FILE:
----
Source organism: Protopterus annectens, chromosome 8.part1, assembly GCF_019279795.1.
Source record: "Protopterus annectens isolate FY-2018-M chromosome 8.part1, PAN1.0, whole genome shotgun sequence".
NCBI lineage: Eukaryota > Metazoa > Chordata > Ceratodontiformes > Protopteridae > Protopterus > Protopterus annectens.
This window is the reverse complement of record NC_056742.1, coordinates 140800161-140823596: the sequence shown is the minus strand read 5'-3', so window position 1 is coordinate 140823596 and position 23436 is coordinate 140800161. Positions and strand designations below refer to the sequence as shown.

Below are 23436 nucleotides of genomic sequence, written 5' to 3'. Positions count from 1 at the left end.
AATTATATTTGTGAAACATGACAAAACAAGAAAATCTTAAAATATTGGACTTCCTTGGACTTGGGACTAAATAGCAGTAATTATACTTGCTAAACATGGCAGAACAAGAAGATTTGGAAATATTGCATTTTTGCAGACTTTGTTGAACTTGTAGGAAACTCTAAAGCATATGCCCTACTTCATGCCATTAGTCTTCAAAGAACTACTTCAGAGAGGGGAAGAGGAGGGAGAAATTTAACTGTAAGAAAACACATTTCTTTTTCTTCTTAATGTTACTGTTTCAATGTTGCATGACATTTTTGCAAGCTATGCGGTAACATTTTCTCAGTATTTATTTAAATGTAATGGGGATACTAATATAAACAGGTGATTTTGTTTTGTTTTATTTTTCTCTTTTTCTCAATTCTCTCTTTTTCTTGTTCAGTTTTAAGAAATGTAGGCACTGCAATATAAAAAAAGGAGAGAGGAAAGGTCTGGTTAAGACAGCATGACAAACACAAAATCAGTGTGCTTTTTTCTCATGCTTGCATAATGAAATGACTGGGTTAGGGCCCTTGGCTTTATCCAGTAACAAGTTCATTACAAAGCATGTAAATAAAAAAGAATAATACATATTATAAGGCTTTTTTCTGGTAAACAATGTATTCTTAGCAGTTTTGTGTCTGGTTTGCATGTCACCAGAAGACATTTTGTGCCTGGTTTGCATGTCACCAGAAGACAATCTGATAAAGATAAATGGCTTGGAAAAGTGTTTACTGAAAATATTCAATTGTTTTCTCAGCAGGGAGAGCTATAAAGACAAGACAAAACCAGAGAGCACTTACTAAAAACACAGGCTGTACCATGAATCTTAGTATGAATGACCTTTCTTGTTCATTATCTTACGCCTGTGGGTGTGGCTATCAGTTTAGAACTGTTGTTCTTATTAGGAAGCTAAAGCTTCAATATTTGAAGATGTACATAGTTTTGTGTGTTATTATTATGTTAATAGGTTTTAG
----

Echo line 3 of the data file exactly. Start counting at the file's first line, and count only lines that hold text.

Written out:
NCBI lineage: Eukaryota > Metazoa > Chordata > Ceratodontiformes > Protopteridae > Protopterus > Protopterus annectens.